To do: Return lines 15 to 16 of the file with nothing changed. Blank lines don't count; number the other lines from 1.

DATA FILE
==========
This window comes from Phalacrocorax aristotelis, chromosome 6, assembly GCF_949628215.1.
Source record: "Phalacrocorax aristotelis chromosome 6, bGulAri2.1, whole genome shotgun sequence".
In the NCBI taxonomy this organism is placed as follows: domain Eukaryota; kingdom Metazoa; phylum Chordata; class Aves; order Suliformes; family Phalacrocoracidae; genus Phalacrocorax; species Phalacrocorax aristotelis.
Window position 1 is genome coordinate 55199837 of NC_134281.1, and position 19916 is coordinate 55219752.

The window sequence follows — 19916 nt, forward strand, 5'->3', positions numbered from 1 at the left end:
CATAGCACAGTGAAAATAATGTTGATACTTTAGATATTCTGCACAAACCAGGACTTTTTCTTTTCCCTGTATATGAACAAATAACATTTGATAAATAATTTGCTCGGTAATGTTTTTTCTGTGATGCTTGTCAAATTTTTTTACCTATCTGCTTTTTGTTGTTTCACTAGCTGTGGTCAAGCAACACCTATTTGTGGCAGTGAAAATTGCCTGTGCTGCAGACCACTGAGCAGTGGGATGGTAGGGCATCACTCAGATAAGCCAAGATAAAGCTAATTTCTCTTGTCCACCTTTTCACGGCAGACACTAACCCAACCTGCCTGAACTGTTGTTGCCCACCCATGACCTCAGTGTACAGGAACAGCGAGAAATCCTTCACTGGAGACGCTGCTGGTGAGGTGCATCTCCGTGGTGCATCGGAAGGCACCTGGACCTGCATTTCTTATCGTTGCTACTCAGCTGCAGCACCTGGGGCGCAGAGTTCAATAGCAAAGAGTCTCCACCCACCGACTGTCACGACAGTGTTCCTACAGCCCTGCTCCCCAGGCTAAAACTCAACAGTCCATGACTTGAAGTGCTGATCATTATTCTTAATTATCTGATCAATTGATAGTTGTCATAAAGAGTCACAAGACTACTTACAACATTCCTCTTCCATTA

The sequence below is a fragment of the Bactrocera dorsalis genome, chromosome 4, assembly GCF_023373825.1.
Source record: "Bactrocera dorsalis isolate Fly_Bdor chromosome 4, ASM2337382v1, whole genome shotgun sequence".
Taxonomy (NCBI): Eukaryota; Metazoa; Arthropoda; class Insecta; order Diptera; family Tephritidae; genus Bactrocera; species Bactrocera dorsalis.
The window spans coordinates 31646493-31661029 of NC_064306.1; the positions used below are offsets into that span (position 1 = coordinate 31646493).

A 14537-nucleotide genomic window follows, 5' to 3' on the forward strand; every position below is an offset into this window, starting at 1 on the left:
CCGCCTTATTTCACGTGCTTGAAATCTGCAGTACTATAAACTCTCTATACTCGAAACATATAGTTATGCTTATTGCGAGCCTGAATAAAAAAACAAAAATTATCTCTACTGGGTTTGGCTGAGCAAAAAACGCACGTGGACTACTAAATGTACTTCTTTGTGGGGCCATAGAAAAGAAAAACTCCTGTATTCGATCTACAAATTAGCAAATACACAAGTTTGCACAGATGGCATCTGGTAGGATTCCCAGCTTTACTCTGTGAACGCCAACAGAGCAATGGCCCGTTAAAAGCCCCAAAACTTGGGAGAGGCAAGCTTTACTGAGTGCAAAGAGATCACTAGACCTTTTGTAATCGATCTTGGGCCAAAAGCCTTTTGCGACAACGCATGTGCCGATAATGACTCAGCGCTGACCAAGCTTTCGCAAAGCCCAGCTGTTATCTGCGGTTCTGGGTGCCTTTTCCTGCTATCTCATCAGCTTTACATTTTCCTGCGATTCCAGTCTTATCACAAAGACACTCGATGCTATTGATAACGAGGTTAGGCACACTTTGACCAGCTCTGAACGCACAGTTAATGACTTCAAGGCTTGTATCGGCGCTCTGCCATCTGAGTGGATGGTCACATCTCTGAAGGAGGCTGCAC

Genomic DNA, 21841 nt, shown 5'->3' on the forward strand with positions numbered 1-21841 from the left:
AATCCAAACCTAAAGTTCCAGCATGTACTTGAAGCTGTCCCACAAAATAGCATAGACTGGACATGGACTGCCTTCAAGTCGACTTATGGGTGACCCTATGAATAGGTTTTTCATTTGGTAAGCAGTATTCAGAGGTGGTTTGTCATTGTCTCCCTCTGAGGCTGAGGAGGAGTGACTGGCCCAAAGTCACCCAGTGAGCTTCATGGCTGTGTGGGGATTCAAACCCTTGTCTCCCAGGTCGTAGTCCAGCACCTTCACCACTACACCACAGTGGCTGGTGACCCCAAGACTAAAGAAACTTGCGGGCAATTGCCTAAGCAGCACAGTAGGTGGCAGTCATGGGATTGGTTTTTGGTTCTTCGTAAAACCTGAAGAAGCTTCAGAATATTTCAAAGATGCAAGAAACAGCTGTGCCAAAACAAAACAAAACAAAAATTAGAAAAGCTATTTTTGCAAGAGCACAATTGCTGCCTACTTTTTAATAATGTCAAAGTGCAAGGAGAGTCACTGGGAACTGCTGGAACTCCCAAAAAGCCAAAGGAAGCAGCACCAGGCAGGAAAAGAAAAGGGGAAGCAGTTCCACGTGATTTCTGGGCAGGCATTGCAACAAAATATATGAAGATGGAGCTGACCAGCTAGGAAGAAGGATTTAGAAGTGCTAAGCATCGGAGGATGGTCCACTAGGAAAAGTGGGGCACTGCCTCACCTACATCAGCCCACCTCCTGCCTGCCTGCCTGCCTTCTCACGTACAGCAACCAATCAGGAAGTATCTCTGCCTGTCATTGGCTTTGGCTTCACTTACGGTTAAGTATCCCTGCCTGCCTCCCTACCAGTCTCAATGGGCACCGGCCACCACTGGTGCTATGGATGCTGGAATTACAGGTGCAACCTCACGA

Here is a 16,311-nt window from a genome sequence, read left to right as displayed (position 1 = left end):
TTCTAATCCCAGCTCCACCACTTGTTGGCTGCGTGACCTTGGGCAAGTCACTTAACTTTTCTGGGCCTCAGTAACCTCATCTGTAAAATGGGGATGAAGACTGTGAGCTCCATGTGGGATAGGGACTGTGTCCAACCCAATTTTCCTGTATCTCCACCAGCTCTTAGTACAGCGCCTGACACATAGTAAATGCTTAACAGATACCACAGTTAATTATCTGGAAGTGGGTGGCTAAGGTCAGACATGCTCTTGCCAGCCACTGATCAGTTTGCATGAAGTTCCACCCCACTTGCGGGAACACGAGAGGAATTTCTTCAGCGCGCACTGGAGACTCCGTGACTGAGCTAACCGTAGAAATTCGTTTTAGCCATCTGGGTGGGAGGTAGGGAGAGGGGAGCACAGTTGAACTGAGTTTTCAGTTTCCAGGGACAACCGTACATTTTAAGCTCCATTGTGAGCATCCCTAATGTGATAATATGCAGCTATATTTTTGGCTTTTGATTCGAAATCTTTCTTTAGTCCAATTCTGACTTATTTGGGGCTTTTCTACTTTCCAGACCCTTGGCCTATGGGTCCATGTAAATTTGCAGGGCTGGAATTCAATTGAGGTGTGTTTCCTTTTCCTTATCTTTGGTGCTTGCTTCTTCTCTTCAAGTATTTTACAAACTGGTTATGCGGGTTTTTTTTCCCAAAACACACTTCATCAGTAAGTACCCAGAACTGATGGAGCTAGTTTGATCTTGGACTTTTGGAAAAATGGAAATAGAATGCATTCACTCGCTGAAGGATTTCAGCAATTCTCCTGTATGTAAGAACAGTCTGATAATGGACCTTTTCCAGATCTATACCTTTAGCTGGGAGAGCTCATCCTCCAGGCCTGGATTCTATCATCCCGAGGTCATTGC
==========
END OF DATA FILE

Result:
Here is a 16,311-nt window from a genome sequence, read left to right as displayed (position 1 = left end):
TTCTAATCCCAGCTCCACCACTTGTTGGCTGCGTGACCTTGGGCAAGTCACTTAACTTTTCTGGGCCTCAGTAACCTCATCTGTAAAATGGGGATGAAGACTGTGAGCTCCATGTGGGATAGGGACTGTGTCCAACCCAATTTTCCTGTATCTCCACCAGCTCTTAGTACAGCGCCTGACACATAGTAAATGCTTAACAGATACCACAGTTAATTATCTGGAAGTGGGTGGCTAAGGTCAGACATGCTCTTGCCAGCCACTGATCAGTTTGCATGAAGTTCCACCCCACTTGCGGGAACACGAGAGGAATTTCTTCAGCGCGCACTGGAGACTCCGTGACTGAGCTAACCGTAGAAATTCGTTTTAGCCATCTGGGTGGGAGGTAGGGAGAGGGGAGCACAGTTGAACTGAGTTTTCAGTTTCCAGGGACAACCGTACATTTTAAGCTCCATTGTGAGCATCCCTAATGTGATAATATGCAGCTATATTTTTGGCTTTTGATTCGAAATCTTTCTTTAGTCCAATTCTGACTTATTTGGGGCTTTTCTACTTTCCAGACCCTTGGCCTATGGGTCCATGTAAATTTGCAGGGCTGGAATTCAATTGAGGTGTGTTTCCTTTTCCTTATCTTTGGTGCTTGCTTCTTCTCTTCAAGTATTTTACAAACTGGTTATGCGGGTTTTTTTTCCCAAAACACACTTCATCAGTAAGTACCCAGAACTGATGGAGCTAGTTTGATCTTGGACTTTTGGAAAAATGGAAATAGAATGCATTCACTCGCTGAAGGATTTCAGCAATTCTCCTGTATGTAAGAACAGTCTGATAATGGACCTTTTCCAGATCTATACCTTTAGCTGGGAGAGCTCATCCTCCAGGCCTGGATTCTATCATCCCGAGGTCATTGC